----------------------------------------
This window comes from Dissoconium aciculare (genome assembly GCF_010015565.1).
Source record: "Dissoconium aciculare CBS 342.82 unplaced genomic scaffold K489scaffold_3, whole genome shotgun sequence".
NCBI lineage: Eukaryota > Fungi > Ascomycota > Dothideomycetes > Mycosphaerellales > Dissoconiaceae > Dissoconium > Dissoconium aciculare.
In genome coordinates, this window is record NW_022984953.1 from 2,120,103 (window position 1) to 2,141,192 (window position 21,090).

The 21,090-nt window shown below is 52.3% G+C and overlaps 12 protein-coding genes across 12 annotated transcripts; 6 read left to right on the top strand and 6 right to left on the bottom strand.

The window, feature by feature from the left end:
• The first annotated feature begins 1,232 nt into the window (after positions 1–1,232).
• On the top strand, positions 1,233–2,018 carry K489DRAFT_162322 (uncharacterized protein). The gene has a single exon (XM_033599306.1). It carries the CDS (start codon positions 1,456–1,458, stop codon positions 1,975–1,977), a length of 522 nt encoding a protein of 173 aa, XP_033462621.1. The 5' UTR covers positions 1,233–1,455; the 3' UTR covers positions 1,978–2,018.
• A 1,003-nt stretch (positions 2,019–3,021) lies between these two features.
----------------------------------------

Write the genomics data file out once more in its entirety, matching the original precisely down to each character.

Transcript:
This window comes from Dissoconium aciculare (genome assembly GCF_010015565.1).
Source record: "Dissoconium aciculare CBS 342.82 unplaced genomic scaffold K489scaffold_3, whole genome shotgun sequence".
NCBI lineage: Eukaryota > Fungi > Ascomycota > Dothideomycetes > Mycosphaerellales > Dissoconiaceae > Dissoconium > Dissoconium aciculare.
In genome coordinates, this window is record NW_022984953.1 from 2,120,103 (window position 1) to 2,141,192 (window position 21,090).

The 21,090-nt window shown below is 52.3% G+C and overlaps 12 protein-coding genes across 12 annotated transcripts; 6 read left to right on the top strand and 6 right to left on the bottom strand.

The window, feature by feature from the left end:
• The first annotated feature begins 1,232 nt into the window (after positions 1–1,232).
• On the top strand, positions 1,233–2,018 carry K489DRAFT_162322 (uncharacterized protein). The gene has a single exon (XM_033599306.1). It carries the CDS (start codon positions 1,456–1,458, stop codon positions 1,975–1,977), a length of 522 nt encoding a protein of 173 aa, XP_033462621.1. The 5' UTR covers positions 1,233–1,455; the 3' UTR covers positions 1,978–2,018.
• A 1,003-nt stretch (positions 2,019–3,021) lies between these two features.